The Salburúa Civic Center hosts a combination of sporting, cultural and administrative services in the new Salburúa neighbourhood of Vitoria-Gasteiz – the capital city of the region.
The different functions of the centre are distributed across the building's three levels, with a basement containing sports facilities; a cafe, lounge and conference room placed at ground level; and administrative areas, a library and pool set alongside dressing rooms on the first floor.
But IDOM added broad windows, light wells and viewing galleries to provide links between the varying spaces.
Glazed cut-aways in the corrugated metal facade give views down into the basement sports court from the street, while internal windows open up internal connections between the two lower floors.
"The building was designed to be abstract, moving away from the standard size and scale of the residential buildings surrounding the civic centre," IDOM told Dezeen. "This strategy was adopted to highlight its position within its environment."
"The volumetric configuration was divided into two parts. On one hand we have the main piece, white, a categorical volume, while on the other, the public spaces that disappear into glazed enclosures."
The top floor, however, has a more contained appearance. It features only a row of tall slender windows with the appearance of arrow slits to create a more solid and imposing volume.
"In contrast, the first floor has a less permeable, more abstract language, avoiding the usual human scale, in order to obtain a stronger and more powerful image," said the team.
To keep construction costs low within the €8 million (£6.5 million) budget, the architects employed techniques more traditionally associated with industrial architecture.
The cast in-situ concrete facades are clad in sheets of white corrugated metal, a material that is also used for continuity purposes to finish a hall at ground level.
Strip lights are set into the grooves of the corrugated material, which has also been used to create suspended ceilings around a large circular light well.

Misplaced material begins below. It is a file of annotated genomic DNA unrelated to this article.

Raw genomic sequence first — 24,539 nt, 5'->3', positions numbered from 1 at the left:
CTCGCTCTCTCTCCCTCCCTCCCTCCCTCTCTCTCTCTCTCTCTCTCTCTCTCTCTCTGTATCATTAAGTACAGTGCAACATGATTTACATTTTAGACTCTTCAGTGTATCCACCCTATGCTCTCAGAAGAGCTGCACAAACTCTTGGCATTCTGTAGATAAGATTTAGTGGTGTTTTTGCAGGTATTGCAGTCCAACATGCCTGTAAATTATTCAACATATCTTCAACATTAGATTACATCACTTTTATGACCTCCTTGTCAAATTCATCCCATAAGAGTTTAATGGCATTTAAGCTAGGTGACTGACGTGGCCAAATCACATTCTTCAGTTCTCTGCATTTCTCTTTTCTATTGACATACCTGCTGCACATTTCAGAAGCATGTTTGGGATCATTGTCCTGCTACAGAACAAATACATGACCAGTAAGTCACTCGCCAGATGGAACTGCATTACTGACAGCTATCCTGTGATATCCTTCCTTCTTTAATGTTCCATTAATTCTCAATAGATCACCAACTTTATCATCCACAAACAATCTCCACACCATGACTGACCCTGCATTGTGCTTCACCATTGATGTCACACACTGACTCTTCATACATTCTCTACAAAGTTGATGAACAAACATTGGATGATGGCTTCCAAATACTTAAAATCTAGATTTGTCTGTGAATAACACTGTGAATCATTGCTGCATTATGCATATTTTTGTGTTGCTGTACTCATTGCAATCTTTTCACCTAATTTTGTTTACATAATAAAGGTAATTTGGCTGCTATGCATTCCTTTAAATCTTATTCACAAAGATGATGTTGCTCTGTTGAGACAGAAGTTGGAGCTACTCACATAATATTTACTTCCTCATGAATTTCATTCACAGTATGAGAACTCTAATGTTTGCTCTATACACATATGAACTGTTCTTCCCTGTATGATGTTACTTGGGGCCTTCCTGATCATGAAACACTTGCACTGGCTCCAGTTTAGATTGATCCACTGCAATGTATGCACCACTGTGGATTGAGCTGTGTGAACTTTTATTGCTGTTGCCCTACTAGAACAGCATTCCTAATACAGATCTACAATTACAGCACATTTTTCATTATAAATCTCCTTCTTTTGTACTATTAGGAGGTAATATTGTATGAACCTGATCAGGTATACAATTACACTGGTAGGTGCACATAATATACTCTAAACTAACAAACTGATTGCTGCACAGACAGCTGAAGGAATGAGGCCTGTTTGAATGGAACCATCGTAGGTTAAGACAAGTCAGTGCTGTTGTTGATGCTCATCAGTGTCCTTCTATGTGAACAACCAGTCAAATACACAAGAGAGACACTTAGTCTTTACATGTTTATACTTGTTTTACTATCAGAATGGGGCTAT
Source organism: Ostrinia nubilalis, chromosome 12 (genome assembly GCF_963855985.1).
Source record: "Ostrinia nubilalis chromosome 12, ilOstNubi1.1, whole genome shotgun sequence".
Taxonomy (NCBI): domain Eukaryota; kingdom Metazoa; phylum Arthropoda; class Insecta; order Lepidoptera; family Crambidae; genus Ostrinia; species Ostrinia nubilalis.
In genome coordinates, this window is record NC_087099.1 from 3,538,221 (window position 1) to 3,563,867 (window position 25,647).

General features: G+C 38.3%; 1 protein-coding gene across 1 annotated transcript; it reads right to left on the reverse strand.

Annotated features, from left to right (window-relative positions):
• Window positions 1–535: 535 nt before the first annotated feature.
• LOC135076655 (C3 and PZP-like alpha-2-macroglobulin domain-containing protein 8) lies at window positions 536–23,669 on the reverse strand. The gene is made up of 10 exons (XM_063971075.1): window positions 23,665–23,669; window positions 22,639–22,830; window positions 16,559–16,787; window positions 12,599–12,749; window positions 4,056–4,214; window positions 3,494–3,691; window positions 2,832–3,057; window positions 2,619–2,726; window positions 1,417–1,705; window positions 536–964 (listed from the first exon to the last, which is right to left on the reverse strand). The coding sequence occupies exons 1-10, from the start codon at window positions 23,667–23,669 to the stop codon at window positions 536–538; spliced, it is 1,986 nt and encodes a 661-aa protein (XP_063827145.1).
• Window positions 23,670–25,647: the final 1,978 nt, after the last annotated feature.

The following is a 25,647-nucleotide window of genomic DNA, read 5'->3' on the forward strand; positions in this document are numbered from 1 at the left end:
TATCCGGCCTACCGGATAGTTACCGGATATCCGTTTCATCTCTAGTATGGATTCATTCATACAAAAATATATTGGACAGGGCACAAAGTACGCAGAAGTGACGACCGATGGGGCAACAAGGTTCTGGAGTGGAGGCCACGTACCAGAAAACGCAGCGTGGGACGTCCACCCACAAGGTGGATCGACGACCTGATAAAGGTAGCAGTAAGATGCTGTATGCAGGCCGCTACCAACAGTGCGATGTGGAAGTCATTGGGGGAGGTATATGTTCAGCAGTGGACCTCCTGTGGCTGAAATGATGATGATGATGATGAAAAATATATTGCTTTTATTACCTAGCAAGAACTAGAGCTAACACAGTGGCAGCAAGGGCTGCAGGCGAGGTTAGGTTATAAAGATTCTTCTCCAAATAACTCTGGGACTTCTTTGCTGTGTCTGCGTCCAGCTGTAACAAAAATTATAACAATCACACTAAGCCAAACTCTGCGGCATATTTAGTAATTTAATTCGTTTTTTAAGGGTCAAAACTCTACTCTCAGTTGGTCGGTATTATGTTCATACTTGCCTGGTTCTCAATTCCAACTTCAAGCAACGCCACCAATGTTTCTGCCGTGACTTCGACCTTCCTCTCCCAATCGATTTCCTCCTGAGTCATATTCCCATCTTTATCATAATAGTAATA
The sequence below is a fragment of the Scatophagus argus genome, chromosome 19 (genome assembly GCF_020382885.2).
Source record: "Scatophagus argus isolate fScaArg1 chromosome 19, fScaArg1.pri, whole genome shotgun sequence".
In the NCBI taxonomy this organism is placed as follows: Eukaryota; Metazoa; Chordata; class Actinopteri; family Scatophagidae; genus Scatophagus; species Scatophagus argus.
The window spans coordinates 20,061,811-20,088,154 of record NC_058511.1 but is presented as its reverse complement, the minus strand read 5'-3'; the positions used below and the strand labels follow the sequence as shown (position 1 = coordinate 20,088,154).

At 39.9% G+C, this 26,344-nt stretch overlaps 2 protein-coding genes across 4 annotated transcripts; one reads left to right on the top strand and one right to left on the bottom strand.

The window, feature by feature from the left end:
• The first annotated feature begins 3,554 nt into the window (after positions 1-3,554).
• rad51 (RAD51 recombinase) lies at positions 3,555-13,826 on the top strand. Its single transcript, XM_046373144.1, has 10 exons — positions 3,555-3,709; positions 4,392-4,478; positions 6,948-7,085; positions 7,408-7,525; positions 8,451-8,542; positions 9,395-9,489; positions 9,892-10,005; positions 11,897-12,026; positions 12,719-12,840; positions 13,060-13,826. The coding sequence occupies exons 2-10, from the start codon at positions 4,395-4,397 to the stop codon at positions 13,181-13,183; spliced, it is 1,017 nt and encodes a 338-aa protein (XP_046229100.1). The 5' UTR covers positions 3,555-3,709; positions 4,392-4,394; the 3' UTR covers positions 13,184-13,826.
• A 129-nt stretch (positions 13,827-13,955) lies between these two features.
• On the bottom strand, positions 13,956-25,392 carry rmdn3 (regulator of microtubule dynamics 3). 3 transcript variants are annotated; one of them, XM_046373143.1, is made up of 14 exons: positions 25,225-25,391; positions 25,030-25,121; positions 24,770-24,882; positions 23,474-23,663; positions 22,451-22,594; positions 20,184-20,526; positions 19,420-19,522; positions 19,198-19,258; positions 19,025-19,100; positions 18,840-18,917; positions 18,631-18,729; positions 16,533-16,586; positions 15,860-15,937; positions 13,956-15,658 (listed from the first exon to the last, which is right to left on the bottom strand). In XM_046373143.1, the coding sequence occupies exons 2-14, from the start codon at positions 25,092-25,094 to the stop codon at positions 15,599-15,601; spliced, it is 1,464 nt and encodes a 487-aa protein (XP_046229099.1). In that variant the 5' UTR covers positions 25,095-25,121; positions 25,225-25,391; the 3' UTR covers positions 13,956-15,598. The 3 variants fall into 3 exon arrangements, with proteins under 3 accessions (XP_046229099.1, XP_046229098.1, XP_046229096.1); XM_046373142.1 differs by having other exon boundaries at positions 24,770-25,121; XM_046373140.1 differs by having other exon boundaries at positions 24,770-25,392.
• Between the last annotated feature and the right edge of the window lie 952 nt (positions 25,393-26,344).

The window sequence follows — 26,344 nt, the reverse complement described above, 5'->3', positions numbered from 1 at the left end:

Other spaces have a more raw appearance, with concrete blocks and steelwork left exposed.
"The savings made as a result of these design strategies meant that we didn't have to renege on aspects which are expected of a building of this calibre," IDOM told Dezeen.
"Our design included the extensive use of glass on the ground floor to transmit transparency; structural spans which enhance the spatial quality; and ample communication areas and courtyards, again enriching the spatial experience."
On the upper floor, a pair of swimming pools are arranged end-to-end and run the width of the building, where a pair of broad windows give swimmers views out over the city.
The pools are surrounded by non-slop epoxy resin flooring that leads out to the lock rooms, and a tiled shower area.
Beyond the changing facilities, a library is oriented towards the west of the building. Its windows are screened by a layer of micro-perforated cladding that still allows sunlight into the space.
"Openings in the facade correspond to the workshops and offices, seeking, on the one hand a homogeneous distribution of light while on the other, a rhythmic and formal sequence appropriate to the volume," said the team.
London firm Hawkins\Brown recently unveiled plans for a school swimming pool that uses abundant glazing to give users the sense of "swimming amongst the trees", while rounded windows and skylights allow daylight to filter into this Parisian pool by Mikou Studio that features a grassy rooftop solarium.
Photography is by Aitor Ortiz.
Architecture: Gonzalo Carro (IDOM)
Project directors: Juan Luis Geijo, Juan Dávila
Collaborators: Maria Robredo, Oscar Ferreira, Javier Manjón, Aintzane Gastelu-Iturri, Daniela Bustamante, Beatriz Pagoaga, Aitziber Olarte
Project management: Juan Luís Geijo, Juan Dávila
Engineering: Camino López, Federíco Reguero, Elena Guezuraga, Susaeta iluminación, Beatriz Lorenzo
Site supervision: Gonzalo Carro, María Robredo
Construction management: Juan Dávila, Sara Barredo